Friday, October 16, 2015

The Morning Call---Nothing matters but QE

The Morning Call


The Market

The indices (DJIA 17141, S&P 2023) attacked the September highs for the second time yesterday; though to date little has changed in the technicals.  The Dow ended [a] below its 100 and 200 day moving averages, both of which represent resistance, [b] in a short term downtrend {17076-17792}, [c] in an intermediate term trading range {15842-18295}and [d] in a long term uptrend {5369-19175}.

The S&P finished [a] below its 100 and 200 day moving averages, both of which represent resistance, [b] below the upper boundary of a very short term downtrend, [c] in a short term downtrend {1986-2048}, [d] in an intermediate term uptrend {1935-2728} [e] a long term uptrend {797-2145}. 

Volume increased---a positive after the recent period in which stocks advanced on declining volume.  Breadth was strong.  The VIX (16.0) plunged 11%  finishing [a] back below its 100 day moving average, which I am leaving on neutral, awaiting more follow through, [b] within a short term downtrend and [c] in intermediate term and long term trading ranges. 
The long Treasury was off slightly, ending above its 100 day moving average, still support; and within very short term, short term and intermediate term trading ranges. 

GLD declined, but still closed [a] above its 100 day moving average, now support [b] above the upper boundary of its a short term trading range for the second day; if it remains there through the close today, it will re-set to a short term uptrend, [c] above the upper boundary of its intermediate term downtrend for a second day; if it remains there through the close next Monday, it will re-set to an intermediate term trading range and [d] within a long term downtrend.  If GLD can successfully challenge both its short and intermediate term trends, I will view that as a pretty good sign that a bottom is in.

The dollar rose back above the lower boundary of its short term trading range, negating yesterday’s break.  It remained below its 100 day moving average and within an intermediate term trading range.

Bottom line: stocks had worked off enough their overbought position to give them room to move up again; and move up they did.  The S&P closed right on its September high.  If it breaks through this boundary, then I think the odds of a challenge of its all-time high go up considerably.  This might be a good set up for a nimble trader; however, given the fundamentals and disparity between current prices and our Fair Values, it is not a place for investors.

Gold, which didn’t do much yesterday, appears to be on the cusp of successfully challenging three resistance levels (100 day moving average, upper boundaries of its short and intermediate term trends).  If successful, it certainly suggests that it has finally bottomed.  If that occurs, I will likely nibble. 
            The primary trend matters (short):



            Yesterday’s US economic news was mixed to negative.  The good news was that weekly jobless claims were lower than expected.  The mixed news was the September CPI numbers.  The bad news was the October NY and Philly Fed manufacturing indices as well as the September US budget surplus.  In addition, yesterday’s earnings reports were anything but inspiring.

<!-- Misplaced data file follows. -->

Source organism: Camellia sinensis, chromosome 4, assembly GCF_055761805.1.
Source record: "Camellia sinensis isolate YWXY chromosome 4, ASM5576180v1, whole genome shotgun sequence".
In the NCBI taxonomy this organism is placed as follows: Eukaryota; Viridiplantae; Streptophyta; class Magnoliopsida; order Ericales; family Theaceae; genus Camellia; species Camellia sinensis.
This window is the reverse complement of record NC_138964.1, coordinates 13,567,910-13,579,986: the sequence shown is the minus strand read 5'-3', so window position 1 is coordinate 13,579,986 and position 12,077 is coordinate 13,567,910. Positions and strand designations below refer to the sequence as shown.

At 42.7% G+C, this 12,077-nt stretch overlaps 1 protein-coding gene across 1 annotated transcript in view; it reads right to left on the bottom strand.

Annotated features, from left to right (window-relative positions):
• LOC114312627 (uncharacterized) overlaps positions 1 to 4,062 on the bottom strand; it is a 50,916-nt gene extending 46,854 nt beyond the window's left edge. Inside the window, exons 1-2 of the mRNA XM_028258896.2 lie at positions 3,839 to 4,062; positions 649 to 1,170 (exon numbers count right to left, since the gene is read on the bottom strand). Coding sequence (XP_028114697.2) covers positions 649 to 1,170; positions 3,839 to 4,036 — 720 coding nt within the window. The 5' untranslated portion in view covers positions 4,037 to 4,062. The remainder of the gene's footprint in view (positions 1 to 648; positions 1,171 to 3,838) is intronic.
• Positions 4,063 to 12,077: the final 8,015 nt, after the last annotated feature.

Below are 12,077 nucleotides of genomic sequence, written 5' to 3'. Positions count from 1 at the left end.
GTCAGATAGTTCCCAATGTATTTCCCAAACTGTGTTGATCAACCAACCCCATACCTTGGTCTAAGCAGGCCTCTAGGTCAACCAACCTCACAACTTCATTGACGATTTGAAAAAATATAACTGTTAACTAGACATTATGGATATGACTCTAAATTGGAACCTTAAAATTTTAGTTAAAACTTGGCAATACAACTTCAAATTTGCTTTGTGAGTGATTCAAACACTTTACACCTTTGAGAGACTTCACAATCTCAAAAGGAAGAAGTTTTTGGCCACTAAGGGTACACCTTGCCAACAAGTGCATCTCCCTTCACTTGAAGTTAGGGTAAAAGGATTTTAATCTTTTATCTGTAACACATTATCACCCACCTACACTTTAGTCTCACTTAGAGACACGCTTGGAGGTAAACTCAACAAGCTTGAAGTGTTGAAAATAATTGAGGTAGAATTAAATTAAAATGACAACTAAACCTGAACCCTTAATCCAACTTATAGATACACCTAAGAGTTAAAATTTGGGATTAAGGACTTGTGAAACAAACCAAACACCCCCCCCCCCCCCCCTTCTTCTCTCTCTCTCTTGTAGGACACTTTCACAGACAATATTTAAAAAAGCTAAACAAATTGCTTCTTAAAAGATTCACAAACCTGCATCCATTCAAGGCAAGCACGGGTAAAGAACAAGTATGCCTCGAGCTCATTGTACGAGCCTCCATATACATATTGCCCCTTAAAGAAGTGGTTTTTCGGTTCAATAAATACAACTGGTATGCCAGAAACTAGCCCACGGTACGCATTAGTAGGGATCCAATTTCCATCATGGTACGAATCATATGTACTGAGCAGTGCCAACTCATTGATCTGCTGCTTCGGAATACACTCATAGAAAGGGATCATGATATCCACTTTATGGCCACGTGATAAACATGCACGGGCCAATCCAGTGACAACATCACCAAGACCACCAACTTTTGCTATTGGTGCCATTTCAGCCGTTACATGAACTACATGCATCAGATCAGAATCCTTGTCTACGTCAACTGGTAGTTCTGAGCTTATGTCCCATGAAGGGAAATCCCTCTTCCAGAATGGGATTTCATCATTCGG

***overnight, Fitch downgraded Brazil’s credit rating and India reported its September import and exports were both down over 25% year over year.

            None of this mattered because once again a dovish Fed captured the hearts and souls on investors.  In this particular case, an article by Fed mouthpiece John Hilsenrath suggested that a rate hike was off the table for 2015---which was aided by comments from global bankers advocating more QE.  That seemed to kick in the stock buying afterburners; and the rest, as they say, is history.

Bottom line: poor US economic data---not a problem; lousy international economic stats---not a problem; disappointing earnings reports---not a problem; an easy Fed, pursuing a policy with virtually no redeeming qualities and few visible affects other than the gross misallocation of asset investments and prices---a twenty one gun salute. 

What is wrong with this picture?   Do investors believe that no matter how poorly the economy/corporate earnings perform as long as the Fed is easy, nothing else matters?  That makes no sense.  True they may think that the economy is just bad enough to keep the Fed on the sidelines but good enough to avoid recession.   But that is a very fine line to walk, especially with stocks 5% off their all-time highs.  I continue to believe that fundamental risk/reward equation is very unattractive.


   This Week’s Data

            The October Philadelphia Fed manufacturing index was reported at -4.5 versus expectations of -1.0.

            The September US Treasury budget surplus was $91.1 billion versus estimates of $95.0 billion.


            The last thirty years of economic history is about to change (medium):

            Update on big four economic indicators (medium):




            Update on Chinese actions in the South China Seas (medium):

            Turkey shoots down drone of unknown origin (medium):

                Syrian, Iranian, Russian assault on Syria’s largest city begins (medium):

No comments:

Post a Comment